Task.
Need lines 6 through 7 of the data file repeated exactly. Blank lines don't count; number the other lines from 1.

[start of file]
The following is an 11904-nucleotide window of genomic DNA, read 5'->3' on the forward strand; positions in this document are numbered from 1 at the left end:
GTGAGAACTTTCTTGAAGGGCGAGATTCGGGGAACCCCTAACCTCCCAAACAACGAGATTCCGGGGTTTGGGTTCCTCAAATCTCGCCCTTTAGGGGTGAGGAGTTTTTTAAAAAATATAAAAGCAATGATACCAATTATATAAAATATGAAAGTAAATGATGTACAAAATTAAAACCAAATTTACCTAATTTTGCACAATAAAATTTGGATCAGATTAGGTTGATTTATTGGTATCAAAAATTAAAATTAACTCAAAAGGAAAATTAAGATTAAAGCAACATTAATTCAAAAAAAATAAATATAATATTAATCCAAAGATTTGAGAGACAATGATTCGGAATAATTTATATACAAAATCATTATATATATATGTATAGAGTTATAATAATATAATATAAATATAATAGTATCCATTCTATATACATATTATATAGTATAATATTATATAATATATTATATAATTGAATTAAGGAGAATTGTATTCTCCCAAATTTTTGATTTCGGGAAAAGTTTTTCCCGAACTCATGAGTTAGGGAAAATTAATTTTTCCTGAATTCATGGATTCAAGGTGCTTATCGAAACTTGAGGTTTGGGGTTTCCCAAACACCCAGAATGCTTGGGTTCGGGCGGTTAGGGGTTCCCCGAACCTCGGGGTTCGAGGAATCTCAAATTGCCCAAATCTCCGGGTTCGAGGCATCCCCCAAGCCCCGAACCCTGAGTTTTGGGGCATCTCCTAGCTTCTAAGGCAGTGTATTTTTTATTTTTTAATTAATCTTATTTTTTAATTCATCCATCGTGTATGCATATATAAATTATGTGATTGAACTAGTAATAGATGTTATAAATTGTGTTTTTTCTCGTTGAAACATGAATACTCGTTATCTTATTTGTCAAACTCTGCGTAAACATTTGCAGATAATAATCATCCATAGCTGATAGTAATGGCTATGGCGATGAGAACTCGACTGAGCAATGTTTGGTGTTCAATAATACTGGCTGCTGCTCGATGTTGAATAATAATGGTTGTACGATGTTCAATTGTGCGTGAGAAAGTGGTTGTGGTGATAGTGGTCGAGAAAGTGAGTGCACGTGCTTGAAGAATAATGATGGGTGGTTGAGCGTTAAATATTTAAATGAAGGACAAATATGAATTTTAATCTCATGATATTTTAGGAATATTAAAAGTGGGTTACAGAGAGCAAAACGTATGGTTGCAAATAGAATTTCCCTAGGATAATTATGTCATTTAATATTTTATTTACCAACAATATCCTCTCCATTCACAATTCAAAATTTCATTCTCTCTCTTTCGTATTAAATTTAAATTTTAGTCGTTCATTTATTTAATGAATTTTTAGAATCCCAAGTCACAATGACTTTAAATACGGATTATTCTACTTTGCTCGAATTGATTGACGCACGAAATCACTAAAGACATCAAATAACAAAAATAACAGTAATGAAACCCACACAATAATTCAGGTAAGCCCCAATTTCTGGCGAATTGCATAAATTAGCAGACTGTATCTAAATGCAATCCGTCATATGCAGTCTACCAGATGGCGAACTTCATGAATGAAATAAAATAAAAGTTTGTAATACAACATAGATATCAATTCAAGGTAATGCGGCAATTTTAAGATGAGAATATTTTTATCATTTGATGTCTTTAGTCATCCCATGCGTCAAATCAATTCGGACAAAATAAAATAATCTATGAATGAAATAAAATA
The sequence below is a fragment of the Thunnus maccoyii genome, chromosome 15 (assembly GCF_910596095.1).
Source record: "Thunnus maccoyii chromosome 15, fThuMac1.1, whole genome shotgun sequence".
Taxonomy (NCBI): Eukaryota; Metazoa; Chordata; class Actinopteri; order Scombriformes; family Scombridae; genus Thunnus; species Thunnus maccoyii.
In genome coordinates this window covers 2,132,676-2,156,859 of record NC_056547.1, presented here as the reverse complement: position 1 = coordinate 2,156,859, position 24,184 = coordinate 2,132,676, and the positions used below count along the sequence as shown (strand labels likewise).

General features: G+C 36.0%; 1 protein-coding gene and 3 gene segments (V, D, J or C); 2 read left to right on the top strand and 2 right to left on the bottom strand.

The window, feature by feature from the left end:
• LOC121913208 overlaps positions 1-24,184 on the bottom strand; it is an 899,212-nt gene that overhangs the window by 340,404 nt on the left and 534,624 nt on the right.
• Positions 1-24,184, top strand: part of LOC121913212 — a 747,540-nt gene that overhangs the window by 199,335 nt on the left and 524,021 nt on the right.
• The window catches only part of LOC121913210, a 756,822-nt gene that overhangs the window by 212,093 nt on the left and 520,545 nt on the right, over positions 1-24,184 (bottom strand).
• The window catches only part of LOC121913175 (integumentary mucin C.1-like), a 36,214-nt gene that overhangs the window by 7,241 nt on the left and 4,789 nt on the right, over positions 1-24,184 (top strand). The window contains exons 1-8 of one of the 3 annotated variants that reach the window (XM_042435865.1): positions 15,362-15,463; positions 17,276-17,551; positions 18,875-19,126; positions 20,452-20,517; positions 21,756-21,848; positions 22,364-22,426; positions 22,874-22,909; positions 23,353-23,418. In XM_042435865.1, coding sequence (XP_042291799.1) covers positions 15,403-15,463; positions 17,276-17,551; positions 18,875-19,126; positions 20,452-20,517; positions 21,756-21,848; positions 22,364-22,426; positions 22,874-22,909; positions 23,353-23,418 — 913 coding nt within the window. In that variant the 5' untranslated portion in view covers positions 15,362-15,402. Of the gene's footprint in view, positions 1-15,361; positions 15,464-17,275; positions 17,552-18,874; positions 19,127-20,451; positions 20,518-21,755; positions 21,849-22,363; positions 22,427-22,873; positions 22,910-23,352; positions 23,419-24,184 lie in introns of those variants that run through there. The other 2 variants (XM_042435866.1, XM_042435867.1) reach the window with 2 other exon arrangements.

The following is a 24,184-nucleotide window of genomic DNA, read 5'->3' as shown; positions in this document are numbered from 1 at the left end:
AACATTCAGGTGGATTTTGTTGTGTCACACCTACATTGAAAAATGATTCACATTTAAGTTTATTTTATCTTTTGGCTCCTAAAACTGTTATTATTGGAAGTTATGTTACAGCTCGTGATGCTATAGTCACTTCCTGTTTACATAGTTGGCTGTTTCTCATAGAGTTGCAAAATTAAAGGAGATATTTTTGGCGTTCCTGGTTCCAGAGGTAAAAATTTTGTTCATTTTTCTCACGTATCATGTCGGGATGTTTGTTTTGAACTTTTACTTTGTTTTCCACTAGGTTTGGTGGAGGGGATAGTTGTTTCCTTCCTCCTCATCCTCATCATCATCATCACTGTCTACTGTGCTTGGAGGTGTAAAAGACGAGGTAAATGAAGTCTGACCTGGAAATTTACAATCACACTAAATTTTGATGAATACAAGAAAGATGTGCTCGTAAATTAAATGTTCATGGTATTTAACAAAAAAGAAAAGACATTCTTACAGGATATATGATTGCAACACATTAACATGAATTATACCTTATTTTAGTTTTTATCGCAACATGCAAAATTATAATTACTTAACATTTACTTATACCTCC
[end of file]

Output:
In genome coordinates this window covers 2,132,676-2,156,859 of record NC_056547.1, presented here as the reverse complement: position 1 = coordinate 2,156,859, position 24,184 = coordinate 2,132,676, and the positions used below count along the sequence as shown (strand labels likewise).

General features: G+C 36.0%; 1 protein-coding gene and 3 gene segments (V, D, J or C); 2 read left to right on the top strand and 2 right to left on the bottom strand.